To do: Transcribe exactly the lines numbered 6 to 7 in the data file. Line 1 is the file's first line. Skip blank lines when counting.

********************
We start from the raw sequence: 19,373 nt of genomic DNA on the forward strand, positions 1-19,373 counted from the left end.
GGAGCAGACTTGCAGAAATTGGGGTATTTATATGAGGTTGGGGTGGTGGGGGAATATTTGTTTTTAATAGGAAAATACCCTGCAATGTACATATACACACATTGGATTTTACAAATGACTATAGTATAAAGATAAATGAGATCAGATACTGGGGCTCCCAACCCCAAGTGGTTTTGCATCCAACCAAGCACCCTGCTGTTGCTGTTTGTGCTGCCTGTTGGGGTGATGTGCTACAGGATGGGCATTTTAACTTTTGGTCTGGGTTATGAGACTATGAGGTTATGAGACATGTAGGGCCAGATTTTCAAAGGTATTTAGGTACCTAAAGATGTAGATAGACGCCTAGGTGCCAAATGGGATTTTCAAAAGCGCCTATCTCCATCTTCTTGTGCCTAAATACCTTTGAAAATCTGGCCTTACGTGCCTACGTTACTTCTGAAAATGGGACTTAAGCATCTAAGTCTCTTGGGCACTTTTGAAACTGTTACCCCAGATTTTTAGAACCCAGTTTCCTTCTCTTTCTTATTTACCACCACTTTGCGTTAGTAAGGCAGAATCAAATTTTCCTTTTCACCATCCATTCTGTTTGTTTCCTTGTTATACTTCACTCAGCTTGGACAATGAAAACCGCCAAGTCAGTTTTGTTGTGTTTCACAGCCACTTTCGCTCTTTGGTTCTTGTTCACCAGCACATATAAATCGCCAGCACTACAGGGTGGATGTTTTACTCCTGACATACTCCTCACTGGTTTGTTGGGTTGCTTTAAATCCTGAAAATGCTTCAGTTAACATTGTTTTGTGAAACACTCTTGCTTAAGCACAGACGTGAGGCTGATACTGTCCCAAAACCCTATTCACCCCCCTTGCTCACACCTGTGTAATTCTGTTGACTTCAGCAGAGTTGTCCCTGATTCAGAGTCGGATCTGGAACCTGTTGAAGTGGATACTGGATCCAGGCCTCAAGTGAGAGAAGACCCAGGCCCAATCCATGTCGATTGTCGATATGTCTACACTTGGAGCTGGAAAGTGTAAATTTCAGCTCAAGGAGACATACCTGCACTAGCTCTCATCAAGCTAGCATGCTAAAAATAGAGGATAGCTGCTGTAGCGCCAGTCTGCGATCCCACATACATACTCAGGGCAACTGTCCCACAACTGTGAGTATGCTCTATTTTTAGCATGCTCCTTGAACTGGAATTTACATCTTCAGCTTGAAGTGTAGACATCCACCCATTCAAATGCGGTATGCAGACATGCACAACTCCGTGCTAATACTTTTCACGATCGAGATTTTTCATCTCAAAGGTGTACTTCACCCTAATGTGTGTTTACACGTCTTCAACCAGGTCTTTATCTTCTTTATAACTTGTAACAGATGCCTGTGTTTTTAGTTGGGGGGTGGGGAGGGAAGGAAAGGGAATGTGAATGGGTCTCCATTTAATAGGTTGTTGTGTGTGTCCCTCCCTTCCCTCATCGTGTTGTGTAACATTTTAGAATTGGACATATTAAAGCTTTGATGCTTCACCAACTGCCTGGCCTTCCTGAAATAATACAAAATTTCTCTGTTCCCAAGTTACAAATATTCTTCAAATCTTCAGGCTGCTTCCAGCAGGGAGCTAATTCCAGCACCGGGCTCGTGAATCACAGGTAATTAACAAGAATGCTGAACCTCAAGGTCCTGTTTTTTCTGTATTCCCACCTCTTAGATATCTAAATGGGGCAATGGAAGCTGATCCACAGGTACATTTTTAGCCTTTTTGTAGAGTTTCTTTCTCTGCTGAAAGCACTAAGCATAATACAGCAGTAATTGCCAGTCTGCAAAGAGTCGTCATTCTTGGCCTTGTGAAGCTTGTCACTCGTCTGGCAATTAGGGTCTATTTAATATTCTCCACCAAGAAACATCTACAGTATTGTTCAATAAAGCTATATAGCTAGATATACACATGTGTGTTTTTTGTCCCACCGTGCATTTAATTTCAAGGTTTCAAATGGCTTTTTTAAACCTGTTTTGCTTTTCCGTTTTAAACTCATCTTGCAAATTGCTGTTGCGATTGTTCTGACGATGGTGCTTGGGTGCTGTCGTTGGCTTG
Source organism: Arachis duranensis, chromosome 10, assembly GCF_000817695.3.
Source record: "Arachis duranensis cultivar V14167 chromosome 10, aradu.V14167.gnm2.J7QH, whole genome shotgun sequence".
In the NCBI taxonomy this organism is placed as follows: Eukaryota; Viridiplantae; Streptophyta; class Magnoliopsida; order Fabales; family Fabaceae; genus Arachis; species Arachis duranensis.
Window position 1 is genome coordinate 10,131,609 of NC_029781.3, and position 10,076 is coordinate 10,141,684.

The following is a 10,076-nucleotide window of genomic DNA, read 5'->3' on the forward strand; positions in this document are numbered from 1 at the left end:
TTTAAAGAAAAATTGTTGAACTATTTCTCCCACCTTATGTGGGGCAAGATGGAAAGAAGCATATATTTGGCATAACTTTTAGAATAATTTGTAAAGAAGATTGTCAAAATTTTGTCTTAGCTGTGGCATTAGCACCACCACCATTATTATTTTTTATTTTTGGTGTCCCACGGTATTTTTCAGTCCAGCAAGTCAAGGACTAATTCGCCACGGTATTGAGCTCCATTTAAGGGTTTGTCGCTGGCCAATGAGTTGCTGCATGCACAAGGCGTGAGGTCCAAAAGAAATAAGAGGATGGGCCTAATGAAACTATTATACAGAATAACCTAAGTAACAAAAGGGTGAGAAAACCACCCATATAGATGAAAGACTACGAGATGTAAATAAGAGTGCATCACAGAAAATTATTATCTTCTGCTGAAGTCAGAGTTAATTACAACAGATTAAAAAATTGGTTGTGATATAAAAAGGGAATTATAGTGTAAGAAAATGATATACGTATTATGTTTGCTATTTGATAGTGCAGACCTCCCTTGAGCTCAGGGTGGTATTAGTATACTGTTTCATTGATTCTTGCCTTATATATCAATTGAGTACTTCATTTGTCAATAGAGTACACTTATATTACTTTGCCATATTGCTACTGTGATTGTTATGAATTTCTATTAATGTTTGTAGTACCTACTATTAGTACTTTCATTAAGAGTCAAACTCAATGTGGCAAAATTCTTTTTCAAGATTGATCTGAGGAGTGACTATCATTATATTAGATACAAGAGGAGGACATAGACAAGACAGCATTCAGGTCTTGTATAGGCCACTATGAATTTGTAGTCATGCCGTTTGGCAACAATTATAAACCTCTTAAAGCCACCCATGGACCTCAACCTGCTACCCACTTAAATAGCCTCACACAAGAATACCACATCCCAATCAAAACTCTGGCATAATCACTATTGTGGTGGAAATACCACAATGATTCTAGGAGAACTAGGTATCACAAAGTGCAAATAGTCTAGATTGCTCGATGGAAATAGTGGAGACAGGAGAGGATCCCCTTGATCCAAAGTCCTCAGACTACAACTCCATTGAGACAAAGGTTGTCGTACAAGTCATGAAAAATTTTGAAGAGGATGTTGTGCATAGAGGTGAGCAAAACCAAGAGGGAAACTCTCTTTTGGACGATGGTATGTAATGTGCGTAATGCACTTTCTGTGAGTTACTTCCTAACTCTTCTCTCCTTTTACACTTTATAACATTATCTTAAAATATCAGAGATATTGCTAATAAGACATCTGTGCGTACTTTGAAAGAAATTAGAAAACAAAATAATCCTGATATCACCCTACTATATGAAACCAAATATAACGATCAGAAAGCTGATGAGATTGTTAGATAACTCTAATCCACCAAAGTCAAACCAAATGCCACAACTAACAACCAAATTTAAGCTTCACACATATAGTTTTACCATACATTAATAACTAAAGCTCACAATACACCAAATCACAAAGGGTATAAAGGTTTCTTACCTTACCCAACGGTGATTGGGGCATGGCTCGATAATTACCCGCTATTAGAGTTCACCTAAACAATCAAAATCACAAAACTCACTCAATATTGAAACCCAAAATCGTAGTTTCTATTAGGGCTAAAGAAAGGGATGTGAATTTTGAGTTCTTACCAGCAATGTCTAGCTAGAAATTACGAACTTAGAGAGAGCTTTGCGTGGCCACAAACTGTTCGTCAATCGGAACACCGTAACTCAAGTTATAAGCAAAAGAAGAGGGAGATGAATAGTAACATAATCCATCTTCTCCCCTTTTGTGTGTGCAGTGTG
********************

Window position 1 is genome coordinate 10,131,609 of NC_029781.3, and position 10,076 is coordinate 10,141,684.

The following is a 10,076-nucleotide window of genomic DNA, read 5'->3' on the forward strand; positions in this document are numbered from 1 at the left end: